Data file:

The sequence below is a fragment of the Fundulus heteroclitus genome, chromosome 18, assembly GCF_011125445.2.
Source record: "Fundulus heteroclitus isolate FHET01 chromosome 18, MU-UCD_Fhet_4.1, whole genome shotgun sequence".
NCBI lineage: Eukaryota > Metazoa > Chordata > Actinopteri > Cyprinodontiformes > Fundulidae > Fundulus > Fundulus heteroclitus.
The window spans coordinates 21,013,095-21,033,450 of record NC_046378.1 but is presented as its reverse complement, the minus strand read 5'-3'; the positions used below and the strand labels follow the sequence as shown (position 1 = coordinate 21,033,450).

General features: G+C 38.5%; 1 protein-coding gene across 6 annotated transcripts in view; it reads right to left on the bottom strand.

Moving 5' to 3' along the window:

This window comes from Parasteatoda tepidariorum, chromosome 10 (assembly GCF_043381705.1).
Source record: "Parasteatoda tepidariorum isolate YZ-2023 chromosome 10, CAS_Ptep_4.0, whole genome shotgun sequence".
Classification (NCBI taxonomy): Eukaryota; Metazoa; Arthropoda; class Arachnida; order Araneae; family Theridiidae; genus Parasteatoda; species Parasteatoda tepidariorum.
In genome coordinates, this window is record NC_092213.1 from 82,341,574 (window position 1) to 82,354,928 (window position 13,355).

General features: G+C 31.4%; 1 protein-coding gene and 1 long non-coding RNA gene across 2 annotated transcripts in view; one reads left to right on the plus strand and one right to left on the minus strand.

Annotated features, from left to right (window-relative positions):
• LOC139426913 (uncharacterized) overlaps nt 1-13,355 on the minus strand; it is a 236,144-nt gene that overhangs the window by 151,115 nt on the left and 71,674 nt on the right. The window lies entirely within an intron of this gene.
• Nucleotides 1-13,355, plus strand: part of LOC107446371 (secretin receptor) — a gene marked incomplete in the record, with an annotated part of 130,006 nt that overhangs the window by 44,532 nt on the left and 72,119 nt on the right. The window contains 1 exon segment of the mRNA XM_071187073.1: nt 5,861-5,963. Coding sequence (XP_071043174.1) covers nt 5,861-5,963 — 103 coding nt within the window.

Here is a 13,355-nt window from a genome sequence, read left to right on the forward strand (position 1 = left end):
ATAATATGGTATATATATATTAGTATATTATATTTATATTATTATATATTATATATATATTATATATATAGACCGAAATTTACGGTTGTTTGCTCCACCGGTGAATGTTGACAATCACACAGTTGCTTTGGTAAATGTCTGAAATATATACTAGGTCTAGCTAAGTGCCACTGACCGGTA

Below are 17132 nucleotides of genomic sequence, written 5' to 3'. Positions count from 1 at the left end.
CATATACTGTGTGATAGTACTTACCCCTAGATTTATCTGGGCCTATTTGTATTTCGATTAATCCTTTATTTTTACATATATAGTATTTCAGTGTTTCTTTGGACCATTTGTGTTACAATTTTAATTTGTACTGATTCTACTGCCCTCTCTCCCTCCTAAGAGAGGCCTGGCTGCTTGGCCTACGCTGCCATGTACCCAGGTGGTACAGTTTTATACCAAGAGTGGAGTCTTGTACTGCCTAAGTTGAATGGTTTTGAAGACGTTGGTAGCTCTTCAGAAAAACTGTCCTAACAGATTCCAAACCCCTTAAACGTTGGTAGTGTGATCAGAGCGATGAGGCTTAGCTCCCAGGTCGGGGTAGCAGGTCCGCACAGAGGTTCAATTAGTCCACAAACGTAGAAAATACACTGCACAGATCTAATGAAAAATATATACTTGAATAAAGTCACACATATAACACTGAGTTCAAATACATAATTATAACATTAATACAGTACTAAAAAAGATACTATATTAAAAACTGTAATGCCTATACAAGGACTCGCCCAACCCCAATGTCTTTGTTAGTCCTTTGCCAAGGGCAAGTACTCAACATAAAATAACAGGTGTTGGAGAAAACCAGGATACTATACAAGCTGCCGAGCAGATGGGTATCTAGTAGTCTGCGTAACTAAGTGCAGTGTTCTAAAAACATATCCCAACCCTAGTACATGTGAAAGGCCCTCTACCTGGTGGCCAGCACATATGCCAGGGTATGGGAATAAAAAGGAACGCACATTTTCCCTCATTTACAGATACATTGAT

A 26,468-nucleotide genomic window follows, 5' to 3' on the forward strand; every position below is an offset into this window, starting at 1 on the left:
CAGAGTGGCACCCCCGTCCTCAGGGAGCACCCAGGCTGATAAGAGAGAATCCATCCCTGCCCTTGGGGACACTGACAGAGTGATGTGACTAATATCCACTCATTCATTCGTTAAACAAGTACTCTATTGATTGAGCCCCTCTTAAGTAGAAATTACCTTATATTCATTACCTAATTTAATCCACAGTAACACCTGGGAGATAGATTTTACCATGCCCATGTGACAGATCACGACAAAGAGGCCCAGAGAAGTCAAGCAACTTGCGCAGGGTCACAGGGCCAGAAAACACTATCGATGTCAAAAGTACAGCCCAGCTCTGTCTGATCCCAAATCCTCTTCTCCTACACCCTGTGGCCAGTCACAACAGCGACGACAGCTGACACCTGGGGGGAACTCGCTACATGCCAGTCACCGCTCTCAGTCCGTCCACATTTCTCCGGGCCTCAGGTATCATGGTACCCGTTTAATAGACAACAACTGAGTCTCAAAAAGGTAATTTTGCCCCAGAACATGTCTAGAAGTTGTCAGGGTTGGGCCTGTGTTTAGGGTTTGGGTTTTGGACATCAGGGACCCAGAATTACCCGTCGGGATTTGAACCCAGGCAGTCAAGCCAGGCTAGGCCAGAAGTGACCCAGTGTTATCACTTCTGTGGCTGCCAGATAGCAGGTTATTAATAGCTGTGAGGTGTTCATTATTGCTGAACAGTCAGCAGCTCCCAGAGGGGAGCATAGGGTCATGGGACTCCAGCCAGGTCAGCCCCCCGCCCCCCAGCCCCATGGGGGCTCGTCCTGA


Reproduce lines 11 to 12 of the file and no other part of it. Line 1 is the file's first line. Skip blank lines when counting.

General features: G+C 31.4%; 1 protein-coding gene and 1 long non-coding RNA gene across 2 annotated transcripts in view; one reads left to right on the plus strand and one right to left on the minus strand.

Annotated features, from left to right (window-relative positions):